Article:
The Planeta Printing Press (East Germany)

I’ve long forgotten when I first saw the 1969 East German stamp that pictures the Planeta-Variant printing press, an amazing machine that had a significant presence in my professional life. When I first sighted that stamp while still a student, I probably didn’t bother to note the press name in the upper left corner. The stamp is one of two promoting the annual Leipziger Fruhjahrsmess (Leipzig Spring Fair), a trade fair that traces its roots back to the Middle Ages. The famous exhibition logo (at right) designed by Erich Gruner in 1917, is also shown on the stamp. That logo is probably second only to “DDR” in the number of times it has appeared on East German stamps.

In 1980 I accepted a job with the Geo W King Company in Baltimore, a 100 year old firm, that billed itself as a provider of advertising, corporate communications and printing. King had three large-format, 2-color, sheetfed offset presses, two of which were Planetas, as well as smaller single color presses, and a reputation for being one of the finest offset lithographers in the region. Many a publication and poster for the National Gallery of Art in Washington were printed by King.

The history of the Planeta company and press is one that includes many technical advances in printing:
Ÿ1898 – Dresden Schnellpressenfabrik founded by Joseph Hauss and Alfred Sparbert.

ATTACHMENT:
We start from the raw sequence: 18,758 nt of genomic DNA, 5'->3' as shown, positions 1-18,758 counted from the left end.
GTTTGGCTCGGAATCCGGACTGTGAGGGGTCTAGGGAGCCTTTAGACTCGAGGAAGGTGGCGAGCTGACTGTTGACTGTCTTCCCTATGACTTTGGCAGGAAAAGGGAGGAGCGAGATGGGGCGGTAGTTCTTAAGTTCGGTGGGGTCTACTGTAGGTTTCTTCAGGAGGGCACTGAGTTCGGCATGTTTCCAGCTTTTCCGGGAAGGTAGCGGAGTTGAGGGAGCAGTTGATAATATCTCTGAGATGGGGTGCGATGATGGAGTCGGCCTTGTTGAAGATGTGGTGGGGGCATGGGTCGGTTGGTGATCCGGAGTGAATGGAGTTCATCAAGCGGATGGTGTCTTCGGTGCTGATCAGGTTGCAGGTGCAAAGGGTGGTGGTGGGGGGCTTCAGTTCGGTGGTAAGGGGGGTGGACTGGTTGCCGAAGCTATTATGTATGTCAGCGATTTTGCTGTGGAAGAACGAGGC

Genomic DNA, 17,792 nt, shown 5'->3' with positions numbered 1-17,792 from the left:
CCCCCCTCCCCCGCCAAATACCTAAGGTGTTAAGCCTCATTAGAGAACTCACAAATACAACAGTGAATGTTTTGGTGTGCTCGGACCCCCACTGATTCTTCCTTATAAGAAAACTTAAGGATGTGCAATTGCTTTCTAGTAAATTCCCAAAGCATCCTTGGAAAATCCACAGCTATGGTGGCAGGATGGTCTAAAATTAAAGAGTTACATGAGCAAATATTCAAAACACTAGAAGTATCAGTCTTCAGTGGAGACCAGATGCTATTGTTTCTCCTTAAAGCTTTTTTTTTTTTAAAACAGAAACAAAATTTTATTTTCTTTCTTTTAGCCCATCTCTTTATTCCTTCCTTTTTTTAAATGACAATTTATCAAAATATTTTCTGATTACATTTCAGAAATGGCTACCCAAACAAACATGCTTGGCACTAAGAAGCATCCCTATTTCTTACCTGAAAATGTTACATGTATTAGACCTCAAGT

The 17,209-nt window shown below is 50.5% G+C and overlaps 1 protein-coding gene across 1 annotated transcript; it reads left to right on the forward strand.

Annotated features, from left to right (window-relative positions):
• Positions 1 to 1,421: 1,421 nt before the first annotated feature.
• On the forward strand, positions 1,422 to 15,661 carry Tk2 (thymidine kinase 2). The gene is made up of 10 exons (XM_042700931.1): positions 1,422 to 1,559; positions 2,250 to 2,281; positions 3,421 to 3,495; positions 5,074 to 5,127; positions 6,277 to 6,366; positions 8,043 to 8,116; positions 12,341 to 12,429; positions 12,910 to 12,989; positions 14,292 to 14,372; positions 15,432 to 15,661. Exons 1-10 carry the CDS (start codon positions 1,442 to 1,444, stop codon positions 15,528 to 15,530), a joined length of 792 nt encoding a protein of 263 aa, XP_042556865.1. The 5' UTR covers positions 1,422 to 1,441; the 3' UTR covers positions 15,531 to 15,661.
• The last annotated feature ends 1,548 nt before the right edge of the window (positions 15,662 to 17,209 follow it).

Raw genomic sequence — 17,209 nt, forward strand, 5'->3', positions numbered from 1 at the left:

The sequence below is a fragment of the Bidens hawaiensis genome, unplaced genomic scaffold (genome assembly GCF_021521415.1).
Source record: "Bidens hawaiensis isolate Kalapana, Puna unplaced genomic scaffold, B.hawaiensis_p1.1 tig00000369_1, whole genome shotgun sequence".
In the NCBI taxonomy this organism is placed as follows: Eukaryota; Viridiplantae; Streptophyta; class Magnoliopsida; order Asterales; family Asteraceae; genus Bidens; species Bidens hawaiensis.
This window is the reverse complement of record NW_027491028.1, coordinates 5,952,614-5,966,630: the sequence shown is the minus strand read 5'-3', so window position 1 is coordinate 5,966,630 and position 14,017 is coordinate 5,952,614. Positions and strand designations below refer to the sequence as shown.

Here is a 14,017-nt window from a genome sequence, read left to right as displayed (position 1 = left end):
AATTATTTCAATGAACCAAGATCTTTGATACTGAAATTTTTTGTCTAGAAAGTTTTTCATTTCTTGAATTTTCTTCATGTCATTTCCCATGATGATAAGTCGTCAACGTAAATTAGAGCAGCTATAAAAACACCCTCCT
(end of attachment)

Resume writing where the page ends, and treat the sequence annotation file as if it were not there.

Ÿ1902 – Company patents the “planetary drive” (source of the Planeta name) for letterpress presses.
Ÿ1910 approx – Company acquires bankrupt stamping and enameling plant in Naundorf (Radebeul today).
Ÿ1922 – First Planeta sheetfed press leaves factory in Radebeul.
Ÿ1932 – Company launches the world’s first four-color sheetfed offset press, the Planeta-Deca.
Ÿ1938 – Company name changed to Planeta.
Ÿ1945 – Factories completely destroyed in war.
Ÿ1946 – Planeta Druckmaschinenwerk virtually ceases to exist.
Ÿ1948 – Planeta makes a fresh start as VEB Druckmaschinenwerk Planeta.
Ÿ1965 – Launch of the world’s first unit-type litho press, the Variant 4—a press design that has since become the accepted norm. (Unit refers to the two towers in the center of the pictured press. Each tower, or unit, houses the ink well, cylinders and rollers for a single ink color.)
Ÿ1990 – Collaborative agreement is signed with Koenig & Bauer, a company tracing its origins back to the first power press manufactured by Friedrich Koenig and sold to The Times (London) in 1814.
Ÿ1990 – Koenig & Bauer increases its stake in Planeta to 75.2% and renames it KBA-Planeta AG.
Ÿ1994 – Koenig & Bauer acquires the remaining 24.8% interest in KBA-Planeta AG.
Ÿ1998 – Planeta celebrates its centenary.

Portions of the historical chronology adapted from Koenig & Bauer website ( and used with permission of Koenig & Bauer.

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